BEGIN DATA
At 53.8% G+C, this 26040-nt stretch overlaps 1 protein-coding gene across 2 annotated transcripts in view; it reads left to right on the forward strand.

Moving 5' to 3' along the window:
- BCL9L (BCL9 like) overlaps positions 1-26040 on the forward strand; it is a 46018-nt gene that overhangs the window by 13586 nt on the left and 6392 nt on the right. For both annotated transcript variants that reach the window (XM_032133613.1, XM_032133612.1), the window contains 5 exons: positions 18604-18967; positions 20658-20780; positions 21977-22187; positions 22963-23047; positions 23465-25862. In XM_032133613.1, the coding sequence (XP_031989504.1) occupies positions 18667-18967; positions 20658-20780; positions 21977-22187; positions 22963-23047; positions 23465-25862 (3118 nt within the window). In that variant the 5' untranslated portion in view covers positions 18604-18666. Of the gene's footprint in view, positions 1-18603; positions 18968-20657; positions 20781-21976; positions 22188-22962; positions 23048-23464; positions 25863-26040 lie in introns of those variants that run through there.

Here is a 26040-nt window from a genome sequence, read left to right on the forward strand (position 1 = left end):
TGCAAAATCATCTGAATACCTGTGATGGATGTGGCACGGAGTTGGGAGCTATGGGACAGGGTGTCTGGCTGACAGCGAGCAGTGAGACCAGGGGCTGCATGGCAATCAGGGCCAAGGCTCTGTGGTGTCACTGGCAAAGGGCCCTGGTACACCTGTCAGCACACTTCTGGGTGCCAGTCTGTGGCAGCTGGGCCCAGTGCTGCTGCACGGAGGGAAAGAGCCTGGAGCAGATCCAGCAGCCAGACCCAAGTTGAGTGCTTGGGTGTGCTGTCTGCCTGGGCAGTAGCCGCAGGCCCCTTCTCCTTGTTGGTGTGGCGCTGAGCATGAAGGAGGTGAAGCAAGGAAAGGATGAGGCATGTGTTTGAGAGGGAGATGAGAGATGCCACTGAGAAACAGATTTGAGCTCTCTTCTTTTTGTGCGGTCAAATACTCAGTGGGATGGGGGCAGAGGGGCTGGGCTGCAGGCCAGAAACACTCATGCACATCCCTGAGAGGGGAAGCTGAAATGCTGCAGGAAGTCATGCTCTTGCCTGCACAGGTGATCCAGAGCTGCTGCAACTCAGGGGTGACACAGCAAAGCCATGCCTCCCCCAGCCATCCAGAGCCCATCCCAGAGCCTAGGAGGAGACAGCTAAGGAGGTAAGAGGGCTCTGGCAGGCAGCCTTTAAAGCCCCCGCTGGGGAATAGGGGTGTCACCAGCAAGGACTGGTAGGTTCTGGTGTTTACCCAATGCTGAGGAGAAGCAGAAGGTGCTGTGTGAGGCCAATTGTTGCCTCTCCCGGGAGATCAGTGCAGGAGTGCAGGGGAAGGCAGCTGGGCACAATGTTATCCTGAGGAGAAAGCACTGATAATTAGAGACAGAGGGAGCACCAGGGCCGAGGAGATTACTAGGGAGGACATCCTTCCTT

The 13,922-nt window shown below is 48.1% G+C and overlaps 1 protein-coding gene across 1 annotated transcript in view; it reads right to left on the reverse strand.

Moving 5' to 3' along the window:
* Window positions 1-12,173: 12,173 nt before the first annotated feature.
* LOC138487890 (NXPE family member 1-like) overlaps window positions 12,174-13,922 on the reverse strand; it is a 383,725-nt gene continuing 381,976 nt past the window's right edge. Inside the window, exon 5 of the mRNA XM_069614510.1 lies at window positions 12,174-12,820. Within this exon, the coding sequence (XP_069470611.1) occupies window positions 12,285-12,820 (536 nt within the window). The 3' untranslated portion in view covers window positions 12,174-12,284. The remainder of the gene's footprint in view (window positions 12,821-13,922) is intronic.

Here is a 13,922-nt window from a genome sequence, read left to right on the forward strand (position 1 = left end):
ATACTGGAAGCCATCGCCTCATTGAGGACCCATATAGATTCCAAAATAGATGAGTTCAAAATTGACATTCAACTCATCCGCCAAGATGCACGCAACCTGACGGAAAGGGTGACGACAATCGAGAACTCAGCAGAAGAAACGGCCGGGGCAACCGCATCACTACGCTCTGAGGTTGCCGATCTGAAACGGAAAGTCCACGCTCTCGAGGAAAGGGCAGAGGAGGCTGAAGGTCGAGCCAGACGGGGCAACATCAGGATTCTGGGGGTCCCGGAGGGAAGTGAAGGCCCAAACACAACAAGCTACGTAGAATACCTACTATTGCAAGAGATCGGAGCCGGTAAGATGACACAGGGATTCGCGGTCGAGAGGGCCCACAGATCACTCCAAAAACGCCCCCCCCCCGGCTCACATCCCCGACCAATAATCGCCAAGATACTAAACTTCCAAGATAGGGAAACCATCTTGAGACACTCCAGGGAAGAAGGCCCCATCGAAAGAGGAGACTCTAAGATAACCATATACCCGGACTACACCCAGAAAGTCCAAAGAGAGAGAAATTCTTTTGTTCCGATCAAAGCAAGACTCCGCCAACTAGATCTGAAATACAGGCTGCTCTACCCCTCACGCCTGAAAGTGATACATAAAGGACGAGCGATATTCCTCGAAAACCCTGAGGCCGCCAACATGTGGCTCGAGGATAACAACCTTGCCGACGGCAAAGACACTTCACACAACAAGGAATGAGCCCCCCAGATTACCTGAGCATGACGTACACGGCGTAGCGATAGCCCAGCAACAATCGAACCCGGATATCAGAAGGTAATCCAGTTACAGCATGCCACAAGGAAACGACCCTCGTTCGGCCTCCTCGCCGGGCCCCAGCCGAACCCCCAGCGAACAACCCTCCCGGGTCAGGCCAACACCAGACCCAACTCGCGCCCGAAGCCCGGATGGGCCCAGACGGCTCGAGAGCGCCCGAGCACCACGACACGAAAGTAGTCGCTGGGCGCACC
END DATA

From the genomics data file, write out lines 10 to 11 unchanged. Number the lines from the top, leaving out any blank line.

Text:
Here is a 13,922-nt window from a genome sequence, read left to right on the forward strand (position 1 = left end):
ATACTGGAAGCCATCGCCTCATTGAGGACCCATATAGATTCCAAAATAGATGAGTTCAAAATTGACATTCAACTCATCCGCCAAGATGCACGCAACCTGACGGAAAGGGTGACGACAATCGAGAACTCAGCAGAAGAAACGGCCGGGGCAACCGCATCACTACGCTCTGAGGTTGCCGATCTGAAACGGAAAGTCCACGCTCTCGAGGAAAGGGCAGAGGAGGCTGAAGGTCGAGCCAGACGGGGCAACATCAGGATTCTGGGGGTCCCGGAGGGAAGTGAAGGCCCAAACACAACAAGCTACGTAGAATACCTACTATTGCAAGAGATCGGAGCCGGTAAGATGACACAGGGATTCGCGGTCGAGAGGGCCCACAGATCACTCCAAAAACGCCCCCCCCCCGGCTCACATCCCCGACCAATAATCGCCAAGATACTAAACTTCCAAGATAGGGAAACCATCTTGAGACACTCCAGGGAAGAAGGCCCCATCGAAAGAGGAGACTCTAAGATAACCATATACCCGGACTACACCCAGAAAGTCCAAAGAGAGAGAAATTCTTTTGTTCCGATCAAAGCAAGACTCCGCCAACTAGATCTGAAATACAGGCTGCTCTACCCCTCACGCCTGAAAGTGATACATAAAGGACGAGCGATATTCCTCGAAAACCCTGAGGCCGCCAACATGTGGCTCGAGGATAACAACCTTGCCGACGGCAAAGACACTTCACACAACAAGGAATGAGCCCCCCAGATTACCTGAGCATGACGTACACGGCGTAGCGATAGCCCAGCAACAATCGAACCCGGATATCAGAAGGTAATCCAGTTACAGCATGCCACAAGGAAACGACCCTCGTTCGGCCTCCTCGCCGGGCCCCAGCCGAACCCCCAGCGAACAACCCTCCCGGGTCAGGCCAACACCAGACCCAACTCGCGCCCGAAGCCCGGATGGGCCCAGACGGCTCGAGAGCGCCCGAGCACCACGACACGAAAGTAGTCGCTGGGCGCACC